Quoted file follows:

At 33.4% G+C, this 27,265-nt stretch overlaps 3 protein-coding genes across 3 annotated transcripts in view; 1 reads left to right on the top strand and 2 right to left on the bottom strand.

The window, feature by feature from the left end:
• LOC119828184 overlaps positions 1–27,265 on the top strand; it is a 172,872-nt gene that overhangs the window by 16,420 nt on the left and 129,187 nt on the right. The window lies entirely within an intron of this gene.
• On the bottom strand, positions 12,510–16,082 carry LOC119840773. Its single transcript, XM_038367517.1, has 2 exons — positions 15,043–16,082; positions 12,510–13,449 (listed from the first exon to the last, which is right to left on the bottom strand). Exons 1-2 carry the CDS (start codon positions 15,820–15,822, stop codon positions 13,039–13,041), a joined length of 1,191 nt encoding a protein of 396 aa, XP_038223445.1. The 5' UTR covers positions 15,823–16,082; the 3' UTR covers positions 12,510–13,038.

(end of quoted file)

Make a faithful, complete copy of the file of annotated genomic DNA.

At 33.4% G+C, this 27,265-nt stretch overlaps 3 protein-coding genes across 3 annotated transcripts in view; 1 reads left to right on the top strand and 2 right to left on the bottom strand.

The window, feature by feature from the left end:
• LOC119828184 overlaps positions 1–27,265 on the top strand; it is a 172,872-nt gene that overhangs the window by 16,420 nt on the left and 129,187 nt on the right. The window lies entirely within an intron of this gene.
• On the bottom strand, positions 12,510–16,082 carry LOC119840773. Its single transcript, XM_038367517.1, has 2 exons — positions 15,043–16,082; positions 12,510–13,449 (listed from the first exon to the last, which is right to left on the bottom strand). Exons 1-2 carry the CDS (start codon positions 15,820–15,822, stop codon positions 13,039–13,041), a joined length of 1,191 nt encoding a protein of 396 aa, XP_038223445.1. The 5' UTR covers positions 15,823–16,082; the 3' UTR covers positions 12,510–13,038.